Solder Bumping Single Die
BY TERENCE Q. COLLIER
Although computers and simulation software have accelerated product development, most electronic products eventually reach the traditional developmental stages of prototypes and samples. The designer’s challenge is to optimize cost-to-performance ratios while finding available components and minimizing board real estate.
Many 21st century products have size or performance specifications requiring flip chip assembly. For these, neither 20th century packaged chips nor wire-bonded bare die make satisfactory prototypes. Bumped flip chip die are essential for representative high-density or high-performance prototypes. With board layout and fabrication costing up to $6K for medium-complexity boards, bumped die save cost and help optimize engineering resources.
While bumped die are desirable at design and development, bumped wafers are not. Most bumping processes are limited to full wafers. Cost for bumping an entire wafer can exceed $15K for just the stencils and tooling. Wafer-bumping lead times can add 6 weeks or more to the bumping cycle.
An alternative to bumping die without bumping wafers is single-die bumping. Until recently, gold stud bumping was the only single-die bumping option. Although stud bumping is suitable for prototypes intended for stud-bump production, stud bumps are not thermally, electrically, or mechanically equivalent to common solder bumps. Thus, stud-bumped single die might not represent the performance of the final solder-bumped product. Stud-bump assembly also requires an entirely different manufacturing technique and equipment from solder-bump assembly.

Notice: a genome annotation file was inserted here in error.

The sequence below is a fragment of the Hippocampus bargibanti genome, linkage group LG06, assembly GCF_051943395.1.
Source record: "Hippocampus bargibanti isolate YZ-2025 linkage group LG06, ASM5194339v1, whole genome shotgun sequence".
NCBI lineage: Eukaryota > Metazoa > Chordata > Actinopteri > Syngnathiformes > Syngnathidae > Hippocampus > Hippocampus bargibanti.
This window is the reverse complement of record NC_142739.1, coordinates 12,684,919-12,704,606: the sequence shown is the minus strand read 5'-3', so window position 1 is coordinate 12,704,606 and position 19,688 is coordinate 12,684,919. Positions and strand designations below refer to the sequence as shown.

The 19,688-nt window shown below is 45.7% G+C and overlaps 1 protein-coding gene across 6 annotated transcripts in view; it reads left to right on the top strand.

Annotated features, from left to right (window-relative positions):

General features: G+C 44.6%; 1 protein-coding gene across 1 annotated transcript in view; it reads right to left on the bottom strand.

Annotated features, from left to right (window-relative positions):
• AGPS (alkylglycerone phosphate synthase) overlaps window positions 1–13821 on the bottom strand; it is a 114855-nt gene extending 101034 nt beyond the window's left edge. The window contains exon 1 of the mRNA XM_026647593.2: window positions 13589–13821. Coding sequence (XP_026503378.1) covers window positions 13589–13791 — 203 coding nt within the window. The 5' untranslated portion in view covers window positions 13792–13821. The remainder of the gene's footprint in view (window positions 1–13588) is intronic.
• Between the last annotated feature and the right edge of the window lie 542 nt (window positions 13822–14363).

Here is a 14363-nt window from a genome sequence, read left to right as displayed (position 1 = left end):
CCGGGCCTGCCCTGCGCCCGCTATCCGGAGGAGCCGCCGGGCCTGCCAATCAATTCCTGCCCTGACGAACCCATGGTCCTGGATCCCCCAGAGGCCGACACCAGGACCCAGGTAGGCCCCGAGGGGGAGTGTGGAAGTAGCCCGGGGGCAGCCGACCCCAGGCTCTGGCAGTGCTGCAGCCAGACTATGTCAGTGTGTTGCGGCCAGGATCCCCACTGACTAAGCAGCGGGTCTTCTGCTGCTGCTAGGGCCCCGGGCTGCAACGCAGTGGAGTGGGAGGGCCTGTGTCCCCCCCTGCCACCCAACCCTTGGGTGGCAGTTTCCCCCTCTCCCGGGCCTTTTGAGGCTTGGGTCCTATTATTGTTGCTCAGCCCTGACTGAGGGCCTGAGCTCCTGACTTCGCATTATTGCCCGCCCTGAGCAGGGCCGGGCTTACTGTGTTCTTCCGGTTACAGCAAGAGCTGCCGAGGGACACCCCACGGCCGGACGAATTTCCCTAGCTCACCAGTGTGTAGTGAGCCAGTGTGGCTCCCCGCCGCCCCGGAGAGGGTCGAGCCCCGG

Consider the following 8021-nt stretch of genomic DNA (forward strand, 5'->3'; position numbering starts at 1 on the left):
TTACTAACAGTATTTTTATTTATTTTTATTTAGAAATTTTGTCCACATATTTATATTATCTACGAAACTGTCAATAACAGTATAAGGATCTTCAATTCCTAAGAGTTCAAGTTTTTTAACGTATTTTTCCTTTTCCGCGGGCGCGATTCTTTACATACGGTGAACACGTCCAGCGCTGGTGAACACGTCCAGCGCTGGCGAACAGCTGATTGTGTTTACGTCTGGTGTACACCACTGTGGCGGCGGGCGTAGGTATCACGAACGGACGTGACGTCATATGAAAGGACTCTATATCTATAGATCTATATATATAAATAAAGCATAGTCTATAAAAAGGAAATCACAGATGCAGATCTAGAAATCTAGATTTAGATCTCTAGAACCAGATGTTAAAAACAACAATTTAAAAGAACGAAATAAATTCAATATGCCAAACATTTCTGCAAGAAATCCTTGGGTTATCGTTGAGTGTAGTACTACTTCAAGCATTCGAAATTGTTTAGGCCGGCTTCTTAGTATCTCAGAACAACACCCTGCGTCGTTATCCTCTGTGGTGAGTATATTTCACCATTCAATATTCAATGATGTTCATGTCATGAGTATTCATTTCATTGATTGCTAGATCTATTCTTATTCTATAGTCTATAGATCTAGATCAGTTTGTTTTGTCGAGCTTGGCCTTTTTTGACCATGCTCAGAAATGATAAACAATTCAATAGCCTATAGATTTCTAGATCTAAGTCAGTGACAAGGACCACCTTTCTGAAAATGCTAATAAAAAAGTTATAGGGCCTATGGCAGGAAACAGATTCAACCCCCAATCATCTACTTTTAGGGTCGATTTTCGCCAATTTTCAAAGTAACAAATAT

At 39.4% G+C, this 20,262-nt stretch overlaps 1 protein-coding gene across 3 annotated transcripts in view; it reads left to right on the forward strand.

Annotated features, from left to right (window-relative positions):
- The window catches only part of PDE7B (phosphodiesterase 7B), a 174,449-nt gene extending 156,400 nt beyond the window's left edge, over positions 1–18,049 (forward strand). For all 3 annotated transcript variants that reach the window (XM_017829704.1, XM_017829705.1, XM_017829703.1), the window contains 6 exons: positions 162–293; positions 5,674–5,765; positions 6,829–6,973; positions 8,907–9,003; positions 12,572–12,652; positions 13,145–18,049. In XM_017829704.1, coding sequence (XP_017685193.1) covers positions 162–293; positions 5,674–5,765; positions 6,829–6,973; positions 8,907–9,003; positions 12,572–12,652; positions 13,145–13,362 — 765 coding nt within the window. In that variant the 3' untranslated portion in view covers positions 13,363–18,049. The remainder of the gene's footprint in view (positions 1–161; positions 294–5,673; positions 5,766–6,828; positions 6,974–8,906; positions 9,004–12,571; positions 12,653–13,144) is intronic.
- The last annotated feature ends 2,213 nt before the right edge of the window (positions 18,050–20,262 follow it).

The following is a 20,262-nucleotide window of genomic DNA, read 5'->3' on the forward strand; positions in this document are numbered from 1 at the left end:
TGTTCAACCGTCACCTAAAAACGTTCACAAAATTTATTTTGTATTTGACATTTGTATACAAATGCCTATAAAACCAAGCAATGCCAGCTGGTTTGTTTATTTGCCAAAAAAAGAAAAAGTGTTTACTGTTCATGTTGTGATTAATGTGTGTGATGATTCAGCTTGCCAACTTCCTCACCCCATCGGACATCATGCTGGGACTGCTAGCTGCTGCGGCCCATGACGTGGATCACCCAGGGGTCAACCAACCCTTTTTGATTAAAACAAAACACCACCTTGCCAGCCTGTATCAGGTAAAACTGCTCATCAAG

Figure 1. SEM of a partially bumped flip chip die with SAC alloy.
Recent developments in solder-sphere technology make it possible to obtain solder-bumped single die. Solder-bumped prototype die more accurately mirror the performance of the eventual production units, and allow for assembly using readily available surface mount technology (SMT) equipment. Solder-bumped die self-align and provide mechanically strong solder joints. A failed die can be quickly removed and replaced.
This new approach for bumping singulated die attaches solder spheres directly to the die bond pad. It accommodates conventional die, MEMS die, and optical components. Sphere geometry is closely controlled prior to placement, yielding good post-reflow coplanarity. Reliability for both low- and high-bump counts is good. The risk of low-k dielectric damage is less than for stud bumping.
Solder bumps are available in various alloys, including indium-based materials and high-lead, lead-free, traditional eutectic tin/lead, and low-temperature alloys suitable for flexible substrates with 150°C processing limits. If high-temperature or low-creep performance is critical, gold-tin, solder-bumped single die are available. Bump sizes range from 10 mils (250 µ and larger) down to 1 to 2 mils (25 to 50 µ), with 5-µ coplanarity post-reflow prior to electrical testing.
In some applications, such as lead-free comparison studies, single-chip solder bumping may also reduce wafer scrap. Solder bumps of various compositions may be placed directly on die taken from the same wafer, rather than processing wafer sub-lots at $2400/wafer. A single wafer provides enough samples to effectively evaluate the alloys and study variability.
Solder-bumped die can also be assembled as stacked die. Bumped die deliver mechanical joint strength that is not always obtainable with wire bonds, without damaging the device. Shear values range from 25 to over 100 g of force for some lead-free bump geometries. Heatsinks can be attached directly to the bumped die to improve thermal performance.
To summarize, solder-bumped single die provide samples that will be representative of the end product and manufacturing process. Solder-bumping single die can give a smaller board footprint, faster time-to-market, fewer design iterations, and improved electrical and mechanical performance at lower cost. Available in lead-free and other alloys, solder-bumped single die deliver the high performance required by many applications.
TERENCE Q. COLLIER may be contacted at CVInc., 1155 E. Collins Blvd., Suite 200, Richardson, TX 75081; 214/557-1568; E-mail: firstname.lastname@example.org.